War With the Newts (originally Válka s Mloky)
Dark, funny satire. I haven't read any other Czech fiction, so I don't know if those are typical traits of their sf and fantasy, but I'm certainly looking forward to picking up Čapek's best known work, R.U.R..
In many ways, the newts might as well be robots (a word that Čapek himself invented). For most of the novel they are perfectly content to work, without much fuss or complaint, at any job presented to them. They take all abuse and violence against them in stride, as calmly as a little green anole will drop his tail when escaping a cat. It's man's inhumanity that is brought into sharp focus in the passages describing the various brutal experiments practiced upon the salamanders, not the creatures' worth as sentient beings.
I don't know about other countries or regions, but here in the American south we are carefully taught in school about the evils of the slave trade, of the way African people were crammed into ships and allowed to rot and die all the way across the ocean, as long as the bottom line was not too affected by the loss of profit. So when Čapek tells of the newts transported in dirty, sickening water tanks (or even worse, sealed into tin barrels) after being kidnapped from their homes, the comparison is obvious. But for all that, he writes well enough that the symbolism never feels forced - if it is slightly heavy handed, I can overlook that because it still gave me a punch in the gut. When the slave traders pull off a salamander's leg or arm and just shrug and assure the narrator that it will grow back anyway, so who cares?, it got to me enough that I sat the book down for a minute.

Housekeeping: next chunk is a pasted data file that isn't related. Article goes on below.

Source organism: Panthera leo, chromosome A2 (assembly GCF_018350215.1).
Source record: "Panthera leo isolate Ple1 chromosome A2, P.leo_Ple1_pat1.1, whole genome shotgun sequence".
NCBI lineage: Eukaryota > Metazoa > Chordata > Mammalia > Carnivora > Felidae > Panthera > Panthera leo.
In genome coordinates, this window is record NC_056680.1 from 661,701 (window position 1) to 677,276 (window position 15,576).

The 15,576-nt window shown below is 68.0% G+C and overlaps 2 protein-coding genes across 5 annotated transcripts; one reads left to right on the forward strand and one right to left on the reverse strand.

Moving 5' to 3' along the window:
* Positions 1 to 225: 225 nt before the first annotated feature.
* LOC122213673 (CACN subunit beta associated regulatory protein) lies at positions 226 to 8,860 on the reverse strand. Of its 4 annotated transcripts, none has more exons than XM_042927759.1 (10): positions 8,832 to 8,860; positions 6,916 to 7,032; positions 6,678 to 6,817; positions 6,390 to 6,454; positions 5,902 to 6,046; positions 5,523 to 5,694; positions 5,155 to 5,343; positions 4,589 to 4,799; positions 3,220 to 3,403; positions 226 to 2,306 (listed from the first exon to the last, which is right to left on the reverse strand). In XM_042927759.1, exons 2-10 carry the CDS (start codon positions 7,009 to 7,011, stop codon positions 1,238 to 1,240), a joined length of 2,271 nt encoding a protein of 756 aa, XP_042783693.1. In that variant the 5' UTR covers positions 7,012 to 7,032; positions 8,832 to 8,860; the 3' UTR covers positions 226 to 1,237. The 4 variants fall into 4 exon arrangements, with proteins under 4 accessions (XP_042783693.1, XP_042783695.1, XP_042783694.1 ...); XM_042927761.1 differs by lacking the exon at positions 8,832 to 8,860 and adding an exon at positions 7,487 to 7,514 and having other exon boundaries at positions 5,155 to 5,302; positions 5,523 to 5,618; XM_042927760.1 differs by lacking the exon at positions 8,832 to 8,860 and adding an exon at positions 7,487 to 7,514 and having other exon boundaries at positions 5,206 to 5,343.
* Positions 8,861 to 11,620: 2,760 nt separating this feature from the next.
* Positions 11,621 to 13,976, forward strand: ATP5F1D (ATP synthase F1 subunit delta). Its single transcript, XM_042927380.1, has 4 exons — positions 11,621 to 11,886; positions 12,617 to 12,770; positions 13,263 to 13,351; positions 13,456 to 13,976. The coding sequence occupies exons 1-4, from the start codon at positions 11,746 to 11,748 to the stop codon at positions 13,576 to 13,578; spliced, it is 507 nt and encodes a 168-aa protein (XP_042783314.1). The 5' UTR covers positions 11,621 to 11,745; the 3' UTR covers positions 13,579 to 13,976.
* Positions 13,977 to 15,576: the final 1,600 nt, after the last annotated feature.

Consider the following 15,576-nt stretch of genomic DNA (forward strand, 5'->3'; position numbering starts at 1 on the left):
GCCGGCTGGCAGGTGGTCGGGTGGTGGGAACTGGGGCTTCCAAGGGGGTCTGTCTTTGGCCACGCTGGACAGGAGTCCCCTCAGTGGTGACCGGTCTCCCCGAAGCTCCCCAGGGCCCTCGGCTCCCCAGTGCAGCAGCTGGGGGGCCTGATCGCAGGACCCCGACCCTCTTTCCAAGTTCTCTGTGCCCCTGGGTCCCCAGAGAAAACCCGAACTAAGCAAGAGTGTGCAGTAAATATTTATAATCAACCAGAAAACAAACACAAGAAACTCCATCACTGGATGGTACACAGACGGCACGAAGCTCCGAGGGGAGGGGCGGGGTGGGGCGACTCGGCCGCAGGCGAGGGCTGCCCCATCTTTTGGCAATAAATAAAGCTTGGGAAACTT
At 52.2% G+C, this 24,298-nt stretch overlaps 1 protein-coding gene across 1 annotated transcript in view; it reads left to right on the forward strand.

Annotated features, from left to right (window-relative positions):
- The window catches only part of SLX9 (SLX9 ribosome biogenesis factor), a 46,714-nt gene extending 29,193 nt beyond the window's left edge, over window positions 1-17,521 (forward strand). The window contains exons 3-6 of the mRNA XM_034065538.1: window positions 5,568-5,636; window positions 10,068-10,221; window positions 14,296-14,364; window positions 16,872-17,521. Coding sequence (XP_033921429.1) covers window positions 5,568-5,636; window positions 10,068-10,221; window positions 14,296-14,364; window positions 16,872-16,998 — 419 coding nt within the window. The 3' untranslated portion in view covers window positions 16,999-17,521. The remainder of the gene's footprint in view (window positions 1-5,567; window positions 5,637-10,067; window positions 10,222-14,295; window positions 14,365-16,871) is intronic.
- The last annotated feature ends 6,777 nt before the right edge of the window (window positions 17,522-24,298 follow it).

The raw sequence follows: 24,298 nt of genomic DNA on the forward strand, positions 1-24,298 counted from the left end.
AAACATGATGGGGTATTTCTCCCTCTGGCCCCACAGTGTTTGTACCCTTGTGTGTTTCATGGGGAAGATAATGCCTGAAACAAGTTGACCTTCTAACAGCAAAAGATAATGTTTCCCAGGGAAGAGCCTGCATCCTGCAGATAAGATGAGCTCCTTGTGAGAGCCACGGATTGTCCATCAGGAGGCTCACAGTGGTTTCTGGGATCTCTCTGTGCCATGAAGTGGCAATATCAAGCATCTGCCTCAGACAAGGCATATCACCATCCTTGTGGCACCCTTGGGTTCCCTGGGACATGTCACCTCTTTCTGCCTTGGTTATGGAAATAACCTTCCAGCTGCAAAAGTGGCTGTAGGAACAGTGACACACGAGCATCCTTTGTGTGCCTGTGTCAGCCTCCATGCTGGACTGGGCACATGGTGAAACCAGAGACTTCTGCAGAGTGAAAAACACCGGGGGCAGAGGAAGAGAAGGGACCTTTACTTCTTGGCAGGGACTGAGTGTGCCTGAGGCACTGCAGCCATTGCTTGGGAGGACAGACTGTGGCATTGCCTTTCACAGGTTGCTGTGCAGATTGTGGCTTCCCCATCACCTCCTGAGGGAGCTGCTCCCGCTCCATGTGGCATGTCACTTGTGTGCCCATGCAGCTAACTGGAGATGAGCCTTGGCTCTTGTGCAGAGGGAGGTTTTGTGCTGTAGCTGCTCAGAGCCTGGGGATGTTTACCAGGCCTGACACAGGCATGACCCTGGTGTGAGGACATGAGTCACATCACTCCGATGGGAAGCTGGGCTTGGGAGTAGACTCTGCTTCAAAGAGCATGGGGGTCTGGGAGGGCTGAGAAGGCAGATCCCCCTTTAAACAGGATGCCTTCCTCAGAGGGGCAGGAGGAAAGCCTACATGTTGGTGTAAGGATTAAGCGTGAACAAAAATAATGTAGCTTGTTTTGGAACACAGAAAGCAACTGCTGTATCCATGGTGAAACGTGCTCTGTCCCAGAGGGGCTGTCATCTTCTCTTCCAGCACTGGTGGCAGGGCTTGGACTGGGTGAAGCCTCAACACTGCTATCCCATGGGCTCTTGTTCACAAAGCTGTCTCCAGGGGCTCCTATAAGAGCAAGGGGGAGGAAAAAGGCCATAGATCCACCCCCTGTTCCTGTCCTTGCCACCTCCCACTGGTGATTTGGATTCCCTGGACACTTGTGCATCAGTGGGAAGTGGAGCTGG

So, there's the question that is wrestled with for most of the book - are they animals? automatons? fellow thinking beings? Do they have souls, or are they simply a resource to be sold in carefully grouped batches to the highest bidder? Is education and a decent life the best thing for them, as new members of a human society? Or is that what later leads to their victory in a war that sort of doesn't even happen?
In the end, of course, we bring our downfall on ourselves. We breed them and seed them on every coastline in the world, we arm them and train them despite agreements and warnings to the contrary, we base an entire system of worldwide advancement upon them. And then they take over our airwaves and offer to buy the very land from us, with the comment that they're going to take it either way. Čapek, speaking directly to us in the final chapter, offers some little hope, but I'm pretty sure they won out in the end.
final thought: I didn't even touch on all the references to nazis (the Master Newt Race), fascism, unchecked capitalism, environmental damage, and imperialism. In less deft hands, this would have been unreadable. I'm glad to have "discovered" Čapek.